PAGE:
Listening to Ferrante’s Women: A Psychoanalytic Engagement with the Neapolitan Novels - Registration Closed
We are delighted to welcome Christine Maksimowicz, Ph.D. in English, and Stacey Novack, Clinical Psychologist and Psychoanalyst, for a special event focused on the work of writer Elena Ferrante, sponsored by the Vermont Association Psychoanalytic Studies Applied Psychoanalysis Committee.
Some of you might notice that the timeframe and number of CEUs for this event has been modified since it appeared in earlier “save the date” forms. Initial conference plans were made pre-pandemic, and based on experiences with an online learning environment over the past year, the schedule was modified to be more favorable in that medium.
Through talks that bring Elena Ferrante’s Neapolitan Novels into conversation with psychoanalytic and socioanalytic theory, the presenters, one a practicing psychoanalyst and one a literary scholar, will invite participants into a rich discussion of Ferrante's fiction. Participants will actively engage Ferrante's fiction, theoretical material and its clinical implications, together creating a personally rich, intellectually rigorous, multi-layered encounter with the world of Ferrante’s captivating novels and their finely drawn, psychologically complex characters.
About the Presenters
Christine Maksimowicz, Ph.D. in English, is currently working on a book that moves between memoir, fiction, and theory to explore classed-based injury in her own past, as well as a larger cultural phenomenon that often occurs in working-class families but remains untheorized. Past publications include a class-centered exploration of trauma in the fiction of Alice Munro in the Journal of Literature and Trauma Studies and an examination of recognition failure and its relation to shame in The Works of Elena Ferrante: Reconfiguring the Margins (Palgrave Macmillan, 2016). Christine serves as book review editor for Psychoanalysis, Culture & Society. She is also a member of the editorial board of the International Journal of Applied Psychoanalytic Studies and the American Psychoanalytic Association's Study Group on Teaching Psychoanalytic Writing. Christine has been an American Psychoanalytic Association Fellow and a fellow at the Massachusetts Institute for Psychoanalytic Studies. Past awards include the CORST Essay Prize in Psychoanalysis & Culture by the American Psychoanalytic Association and the Boston Psychoanalytic Society & Institute's Julius Silberger Award. Christine presently divides her time between facilitating writing groups for clinicians and creative writers, one-on-one work with writers, and training as an analytic candidate at the National Institute for the Psychotherapies (NIP).
Stacey Novack, Psy.D is a clinical psychologist and psychoanalyst in private practice in Northampton, MA. Stacey is a graduate, supervisor, and faculty member of the Massachusetts Institute for Psychoanalysis, where she teaches courses on object relations theory, the psychoanalysis of intense affective experience, and dreams. Stacey has written and published psychoanalytic essays on the subjects of grief, politics and culture, and creativity. Her most recent paper (in press) explores the work of the psychoanalyst Marion Milner and a brings a relational psychoanalytic perspective to the problem of creative blocks.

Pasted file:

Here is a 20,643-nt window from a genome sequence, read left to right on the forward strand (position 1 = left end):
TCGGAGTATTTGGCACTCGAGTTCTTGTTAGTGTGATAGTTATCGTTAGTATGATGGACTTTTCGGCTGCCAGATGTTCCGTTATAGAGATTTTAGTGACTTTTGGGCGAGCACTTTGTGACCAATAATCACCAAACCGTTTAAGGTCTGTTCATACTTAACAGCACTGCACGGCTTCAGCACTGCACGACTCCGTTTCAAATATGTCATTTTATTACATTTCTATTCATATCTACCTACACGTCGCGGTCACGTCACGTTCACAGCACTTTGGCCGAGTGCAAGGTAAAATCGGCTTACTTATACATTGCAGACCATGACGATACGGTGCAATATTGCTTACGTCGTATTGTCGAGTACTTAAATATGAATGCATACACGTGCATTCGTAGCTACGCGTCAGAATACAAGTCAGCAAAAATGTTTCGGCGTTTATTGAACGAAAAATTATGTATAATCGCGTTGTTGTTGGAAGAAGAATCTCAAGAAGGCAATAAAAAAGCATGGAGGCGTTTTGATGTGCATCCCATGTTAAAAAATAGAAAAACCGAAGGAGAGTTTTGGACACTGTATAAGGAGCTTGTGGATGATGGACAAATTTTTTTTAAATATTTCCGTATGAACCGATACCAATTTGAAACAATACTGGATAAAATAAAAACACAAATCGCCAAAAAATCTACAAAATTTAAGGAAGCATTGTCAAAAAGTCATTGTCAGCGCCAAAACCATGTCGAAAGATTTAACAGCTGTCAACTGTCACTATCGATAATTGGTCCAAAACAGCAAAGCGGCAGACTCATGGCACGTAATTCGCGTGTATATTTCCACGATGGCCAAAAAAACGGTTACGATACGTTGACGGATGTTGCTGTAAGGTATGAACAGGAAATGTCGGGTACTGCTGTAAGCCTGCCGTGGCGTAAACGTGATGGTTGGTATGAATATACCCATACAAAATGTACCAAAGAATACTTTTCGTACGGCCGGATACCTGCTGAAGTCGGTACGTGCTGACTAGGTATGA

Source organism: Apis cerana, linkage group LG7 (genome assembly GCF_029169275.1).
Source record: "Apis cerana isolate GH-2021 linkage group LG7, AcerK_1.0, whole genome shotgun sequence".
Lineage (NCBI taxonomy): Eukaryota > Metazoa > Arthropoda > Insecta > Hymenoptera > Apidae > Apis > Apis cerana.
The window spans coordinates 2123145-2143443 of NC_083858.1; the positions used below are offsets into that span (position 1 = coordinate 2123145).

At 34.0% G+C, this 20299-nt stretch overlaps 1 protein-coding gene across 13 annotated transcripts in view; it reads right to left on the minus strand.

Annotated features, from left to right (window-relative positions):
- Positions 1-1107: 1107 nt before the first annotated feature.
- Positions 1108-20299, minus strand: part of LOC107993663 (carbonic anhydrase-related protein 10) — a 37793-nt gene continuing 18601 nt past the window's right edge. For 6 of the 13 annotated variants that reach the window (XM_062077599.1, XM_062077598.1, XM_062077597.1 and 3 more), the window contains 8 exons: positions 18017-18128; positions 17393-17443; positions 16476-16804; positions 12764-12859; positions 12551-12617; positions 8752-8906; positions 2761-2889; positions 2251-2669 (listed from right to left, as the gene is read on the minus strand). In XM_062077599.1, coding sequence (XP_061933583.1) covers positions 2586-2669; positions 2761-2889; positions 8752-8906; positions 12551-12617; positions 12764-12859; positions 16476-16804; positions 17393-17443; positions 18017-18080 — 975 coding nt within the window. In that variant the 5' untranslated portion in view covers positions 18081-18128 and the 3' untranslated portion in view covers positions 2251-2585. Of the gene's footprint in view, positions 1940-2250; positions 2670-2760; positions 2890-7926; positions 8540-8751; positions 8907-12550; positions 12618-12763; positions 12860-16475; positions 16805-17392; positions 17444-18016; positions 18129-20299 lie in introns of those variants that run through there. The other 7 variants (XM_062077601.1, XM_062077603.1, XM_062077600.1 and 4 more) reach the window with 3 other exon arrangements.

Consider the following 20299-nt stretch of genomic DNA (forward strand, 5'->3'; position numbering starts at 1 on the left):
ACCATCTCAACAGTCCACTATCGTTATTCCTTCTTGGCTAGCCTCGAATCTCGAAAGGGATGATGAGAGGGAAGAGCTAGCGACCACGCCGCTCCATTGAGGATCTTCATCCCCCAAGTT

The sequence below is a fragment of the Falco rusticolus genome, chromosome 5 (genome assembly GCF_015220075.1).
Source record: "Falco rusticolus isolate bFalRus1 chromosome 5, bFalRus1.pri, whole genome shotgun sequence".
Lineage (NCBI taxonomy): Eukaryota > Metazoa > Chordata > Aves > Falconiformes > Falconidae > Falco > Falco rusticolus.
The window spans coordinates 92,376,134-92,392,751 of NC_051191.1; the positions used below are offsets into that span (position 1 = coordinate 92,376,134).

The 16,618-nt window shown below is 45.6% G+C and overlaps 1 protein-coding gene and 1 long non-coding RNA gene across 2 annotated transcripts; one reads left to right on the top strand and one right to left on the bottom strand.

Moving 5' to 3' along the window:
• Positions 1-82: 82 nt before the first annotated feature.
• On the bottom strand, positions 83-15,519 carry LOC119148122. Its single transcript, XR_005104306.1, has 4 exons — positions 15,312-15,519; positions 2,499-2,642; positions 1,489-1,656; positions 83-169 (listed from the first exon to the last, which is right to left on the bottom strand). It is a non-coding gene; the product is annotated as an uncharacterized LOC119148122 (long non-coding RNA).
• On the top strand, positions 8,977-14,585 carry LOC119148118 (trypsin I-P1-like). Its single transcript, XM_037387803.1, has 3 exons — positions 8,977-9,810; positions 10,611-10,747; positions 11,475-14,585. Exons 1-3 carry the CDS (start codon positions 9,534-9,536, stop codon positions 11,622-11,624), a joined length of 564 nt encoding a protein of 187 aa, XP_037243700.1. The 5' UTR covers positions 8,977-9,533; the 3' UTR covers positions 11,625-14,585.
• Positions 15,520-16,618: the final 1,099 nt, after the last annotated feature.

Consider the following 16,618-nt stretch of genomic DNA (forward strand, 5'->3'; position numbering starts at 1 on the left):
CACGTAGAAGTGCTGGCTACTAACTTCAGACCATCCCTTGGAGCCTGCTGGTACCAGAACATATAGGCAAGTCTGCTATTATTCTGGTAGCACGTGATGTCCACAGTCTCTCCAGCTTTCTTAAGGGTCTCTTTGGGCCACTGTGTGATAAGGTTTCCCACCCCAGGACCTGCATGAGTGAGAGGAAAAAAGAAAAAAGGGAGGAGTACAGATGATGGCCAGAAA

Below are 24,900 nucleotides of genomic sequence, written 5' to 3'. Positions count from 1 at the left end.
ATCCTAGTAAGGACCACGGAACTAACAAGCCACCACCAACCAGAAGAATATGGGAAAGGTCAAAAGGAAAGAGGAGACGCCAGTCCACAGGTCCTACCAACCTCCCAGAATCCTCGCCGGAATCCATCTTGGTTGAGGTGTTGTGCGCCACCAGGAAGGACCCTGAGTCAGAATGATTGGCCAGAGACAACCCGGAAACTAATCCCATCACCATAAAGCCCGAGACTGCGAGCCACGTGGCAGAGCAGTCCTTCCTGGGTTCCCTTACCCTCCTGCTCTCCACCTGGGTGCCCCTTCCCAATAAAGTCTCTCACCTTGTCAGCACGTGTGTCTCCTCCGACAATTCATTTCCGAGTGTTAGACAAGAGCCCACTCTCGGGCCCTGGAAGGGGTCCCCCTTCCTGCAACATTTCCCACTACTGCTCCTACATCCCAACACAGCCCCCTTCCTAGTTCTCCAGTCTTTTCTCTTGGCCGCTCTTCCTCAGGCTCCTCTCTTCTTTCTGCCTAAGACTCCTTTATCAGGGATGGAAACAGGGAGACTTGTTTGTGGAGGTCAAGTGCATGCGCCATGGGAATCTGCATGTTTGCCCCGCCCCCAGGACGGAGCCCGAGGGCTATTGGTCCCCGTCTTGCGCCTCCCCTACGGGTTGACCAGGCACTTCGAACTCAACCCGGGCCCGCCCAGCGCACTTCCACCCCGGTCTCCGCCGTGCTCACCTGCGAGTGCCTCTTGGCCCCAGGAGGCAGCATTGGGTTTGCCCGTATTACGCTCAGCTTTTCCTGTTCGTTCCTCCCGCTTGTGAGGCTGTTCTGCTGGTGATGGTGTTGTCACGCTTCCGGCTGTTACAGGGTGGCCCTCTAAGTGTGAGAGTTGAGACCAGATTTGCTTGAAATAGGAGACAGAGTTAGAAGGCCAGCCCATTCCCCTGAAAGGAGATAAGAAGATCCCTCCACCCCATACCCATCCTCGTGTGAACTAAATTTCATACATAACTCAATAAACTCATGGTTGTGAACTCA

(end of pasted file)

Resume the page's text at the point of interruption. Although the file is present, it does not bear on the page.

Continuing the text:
1. Describe the history of psychoanalytic theorizing of identification beginning with Freud and through contemporary object relations theory
2. Articulate an understanding of the themes of identification, internalization, and influence as they appear in Ferrante's Neapolitan novels
3. Use psychoanalytic and Ferrantean ideas of influence and identification to understand patients' difficulties with self formation and creativity
4. Articulate an expanded understanding of destruction, as explored in Elkins' rereading of Winnicott's enigmatic text, "The Use of an Object"
5. Employ the Neapolitan Novels to describe a form of relational breakdown that often occurs in working-class families
6. Identify ways in which imaginative forms of self-narration, as illustrated in the Neapolitan Novels, may be used recuperatively
This event will be open to participants with a variety of professional backgrounds. It is anticipated that 4 CEUs will be available for eligible participants (Psychologists, Social Workers, and Allied Mental Health Professionals).
Before February 18 After February 18
VAPS Member $90.00 $100.00
Non-member $100.00 $110.00
Student Free Free
Note: Registration closes on March 4th.
For questions, additional details about the conference presentation, and the full schedule of the day, please contact Elizabeth Goldstein, Chair, Vermont Association for Psychoanalytic Studies Applied Psychoanalysis Committee, at ESRGoldstein@gmail.com. A Zoom link will be sent by email after registration.
Participants are not required to do any reading prior to attending this event. There is no expectation that participants will have read Elena Ferrante’s Neapolitan Quartet (My Brilliant Friend, The Story of a New Name, Those Who Leave and Those Who Stay, and The Story of the Lost Child). Those who register for the event will receive a link to access several suggested readings, including a chapter Dr. Maksimowicz has authored from the book The Works of Elena Ferrante: Reconfiguring the Margins (Palgrave Macmillan, 2016).